Friend: “I suppose. But they’re wrong. Why should I have to go through all this work to prove to them that they’re wrong? I don’t want to understand their side, I just want them to understand the truth.”

Me: “Because it’s how you get them to listen to you. Rather than whacking away at how right you are, point-by-point even, you show instead that you clearly understand where they’re coming from. Once they understand that you understand their position, they’ll be much more open to having a dialog about it.”

Friend: “But I don’t want a dialog. I want them to change their mind.”

Me: “I can’t guarantee that they will, but like I said, slapping them around with your truth and facts certainly won’t do it. It’ll just make things worse by closing doors — hard. Showing them that you at least understand why they believe what they believe gives you a chance. And, yeah, if you really want them to change their mind the only way to do so will be with a respectful discussion based on understanding each others positions. The only way to get someone to listen to your position is to show you understand theirs.”

Friend: “What a pain in the ass. The truth should just be … the truth! It’s obvious!”

Me: “It’s not, and you know it. That’s what respectful discussion is all about. You learn about each other, and each others beliefs, so that the next time they (or you) do something that “makes no sense”, you (or they) can at least understand how it might make sense to someone who believes (or doesn’t) CONTROVERSIAL POSITION.”

Friend: “Like I said, what a pain in the ass. It shouldn’t be this hard.”

Me: “Sorry, man. Adulting is hard.”

Friend: “Grumble.”

Me: “There’s one more thing.”

Friend: “Whut…”

Me: “There’s one more really important part of understanding the opposition. Now, I don’t want you to take this the wrong way, but… as you learn why they believe what they believe, and their so-called facts and opinions behind those beliefs, you’ll simply know more. Before: You know they’re wrong. After: You know they’re wrong, AND you know why they came to their (erroneous) conclusion.”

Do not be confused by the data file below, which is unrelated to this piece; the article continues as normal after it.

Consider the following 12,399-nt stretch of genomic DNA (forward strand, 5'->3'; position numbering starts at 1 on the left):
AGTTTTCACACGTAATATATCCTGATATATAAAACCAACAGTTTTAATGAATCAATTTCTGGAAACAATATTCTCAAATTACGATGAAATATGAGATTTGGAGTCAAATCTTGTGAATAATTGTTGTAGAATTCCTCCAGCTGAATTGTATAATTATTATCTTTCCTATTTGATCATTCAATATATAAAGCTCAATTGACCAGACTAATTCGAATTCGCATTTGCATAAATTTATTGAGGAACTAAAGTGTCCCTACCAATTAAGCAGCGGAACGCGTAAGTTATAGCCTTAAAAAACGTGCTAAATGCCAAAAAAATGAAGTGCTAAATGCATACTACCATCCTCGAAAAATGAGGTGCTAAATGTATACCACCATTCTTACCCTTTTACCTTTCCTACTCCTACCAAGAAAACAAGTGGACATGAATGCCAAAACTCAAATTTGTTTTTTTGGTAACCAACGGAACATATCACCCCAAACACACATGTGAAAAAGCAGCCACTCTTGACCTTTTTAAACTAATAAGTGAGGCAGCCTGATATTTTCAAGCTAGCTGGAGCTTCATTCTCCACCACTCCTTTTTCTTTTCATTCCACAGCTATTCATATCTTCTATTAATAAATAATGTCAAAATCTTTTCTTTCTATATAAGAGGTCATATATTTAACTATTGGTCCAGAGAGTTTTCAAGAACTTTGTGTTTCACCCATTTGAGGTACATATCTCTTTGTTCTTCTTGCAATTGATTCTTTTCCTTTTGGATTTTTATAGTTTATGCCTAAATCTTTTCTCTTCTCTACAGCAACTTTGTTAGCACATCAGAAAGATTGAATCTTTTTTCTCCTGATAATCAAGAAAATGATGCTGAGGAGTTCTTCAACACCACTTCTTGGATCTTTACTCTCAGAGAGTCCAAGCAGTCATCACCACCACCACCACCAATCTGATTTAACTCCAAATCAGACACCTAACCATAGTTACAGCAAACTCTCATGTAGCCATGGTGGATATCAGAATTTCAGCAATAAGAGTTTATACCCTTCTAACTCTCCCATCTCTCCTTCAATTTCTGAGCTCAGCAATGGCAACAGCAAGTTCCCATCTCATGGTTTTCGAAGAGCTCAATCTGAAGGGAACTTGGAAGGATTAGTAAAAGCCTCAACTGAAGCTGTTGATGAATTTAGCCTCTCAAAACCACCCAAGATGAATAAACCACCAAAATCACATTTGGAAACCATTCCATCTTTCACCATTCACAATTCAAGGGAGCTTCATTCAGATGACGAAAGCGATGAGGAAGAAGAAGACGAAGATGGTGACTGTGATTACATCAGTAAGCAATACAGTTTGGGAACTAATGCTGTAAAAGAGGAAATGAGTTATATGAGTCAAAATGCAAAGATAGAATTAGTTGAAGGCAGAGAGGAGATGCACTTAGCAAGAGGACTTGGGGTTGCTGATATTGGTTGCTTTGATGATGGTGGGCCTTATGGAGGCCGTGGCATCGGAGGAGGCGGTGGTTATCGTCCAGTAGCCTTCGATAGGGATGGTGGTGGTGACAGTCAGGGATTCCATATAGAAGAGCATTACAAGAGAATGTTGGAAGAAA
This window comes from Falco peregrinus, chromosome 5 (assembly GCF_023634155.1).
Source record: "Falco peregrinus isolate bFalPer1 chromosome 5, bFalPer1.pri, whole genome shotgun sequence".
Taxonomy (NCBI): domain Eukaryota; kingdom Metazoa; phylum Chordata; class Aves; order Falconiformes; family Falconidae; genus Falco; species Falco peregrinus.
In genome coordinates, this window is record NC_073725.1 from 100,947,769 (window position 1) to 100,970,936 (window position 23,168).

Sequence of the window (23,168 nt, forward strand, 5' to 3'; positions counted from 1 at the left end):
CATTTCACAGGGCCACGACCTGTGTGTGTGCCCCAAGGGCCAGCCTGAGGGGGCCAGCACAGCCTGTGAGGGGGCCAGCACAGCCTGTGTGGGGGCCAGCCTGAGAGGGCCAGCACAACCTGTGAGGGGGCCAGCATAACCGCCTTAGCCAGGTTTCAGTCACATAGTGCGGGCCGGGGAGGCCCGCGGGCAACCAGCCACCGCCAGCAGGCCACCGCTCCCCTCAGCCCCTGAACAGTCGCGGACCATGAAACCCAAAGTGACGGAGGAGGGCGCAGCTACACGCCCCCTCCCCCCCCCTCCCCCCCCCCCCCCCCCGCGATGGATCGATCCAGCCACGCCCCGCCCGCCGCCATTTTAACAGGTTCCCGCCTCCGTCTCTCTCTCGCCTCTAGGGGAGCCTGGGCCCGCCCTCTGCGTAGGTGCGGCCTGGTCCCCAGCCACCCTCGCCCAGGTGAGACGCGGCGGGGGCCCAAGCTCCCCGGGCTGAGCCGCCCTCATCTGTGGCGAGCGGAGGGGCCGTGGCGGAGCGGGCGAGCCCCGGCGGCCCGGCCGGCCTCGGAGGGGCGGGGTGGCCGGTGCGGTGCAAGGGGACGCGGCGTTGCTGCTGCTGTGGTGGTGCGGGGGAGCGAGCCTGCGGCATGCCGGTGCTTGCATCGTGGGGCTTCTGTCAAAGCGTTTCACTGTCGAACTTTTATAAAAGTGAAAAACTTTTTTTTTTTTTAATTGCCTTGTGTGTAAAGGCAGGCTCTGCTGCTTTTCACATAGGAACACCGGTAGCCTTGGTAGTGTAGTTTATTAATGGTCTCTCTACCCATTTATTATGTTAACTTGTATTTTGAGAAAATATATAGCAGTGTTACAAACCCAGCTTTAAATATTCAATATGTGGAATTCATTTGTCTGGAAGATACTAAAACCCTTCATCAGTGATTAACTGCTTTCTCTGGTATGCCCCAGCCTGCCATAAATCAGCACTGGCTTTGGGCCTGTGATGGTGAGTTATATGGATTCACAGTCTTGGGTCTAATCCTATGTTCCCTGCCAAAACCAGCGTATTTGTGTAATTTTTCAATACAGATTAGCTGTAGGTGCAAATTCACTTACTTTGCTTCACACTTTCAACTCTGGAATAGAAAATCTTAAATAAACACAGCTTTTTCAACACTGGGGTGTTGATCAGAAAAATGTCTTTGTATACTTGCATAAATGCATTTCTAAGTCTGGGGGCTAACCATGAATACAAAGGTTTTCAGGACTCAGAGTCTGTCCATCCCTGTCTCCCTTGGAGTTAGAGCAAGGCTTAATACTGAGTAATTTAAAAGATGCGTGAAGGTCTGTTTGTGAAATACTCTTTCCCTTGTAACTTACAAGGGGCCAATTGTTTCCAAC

Friend: “Yeah, so?”

Me: “Well, with all that additional knowledge you might find come to an interesting conclusion.”

Friend: “Yeah…… so……????”

Me: “You might decide…”

Friend: “Yeah…???”

Me: “You might decide they were right all along. You might decide that you were wrong.”

Friend: “NOOOOOOOO!”

Me: “Walking in with an open mind — even to that possibility — is probably the best way to show them that you’re willing to listen, which in turn is one of the best ways to open their minds as well.”

Friend: “Not gonna happen. They’re wrong. I’m right. End of discussion.”

Me: “Indeed. Literally, figuratively, and about every other way. Nothing will change.”

Me & Friend: “SIGH”

(*) While “we” were discussing something specific, feel free to pick your favorite controversial topic and position.

2 thoughts on “Right & Wrong”

  1. Oh, boy, is this timely! People who have been long-time friends are hurting and even losing each other over “controversial positions” all day long, especially on social media! One way to avoid this is to agree to disagree, and not discuss it–to say nothing, even when provoked. But that’s only a half-solution. Do I understand why good friends think they are right and I am wrong? I have an opinion, just as they have an opinion about my reasons for thinking the way I do. But we don’t want to understand each others’ motives because feeling the way they do would be too repugnant to me and vice versa! In the end, it is an emotional problem ego problem.

  2. I suspect that while we are respectfully listening, some emotional and physiological changes occur, to speakers and listeners, and both sides might be willing to listen even more. But someone has to be the first to listen and acknowledge that there is something “on the other side” to listen to. Listeners have to admit that they do not own 100% of the truth.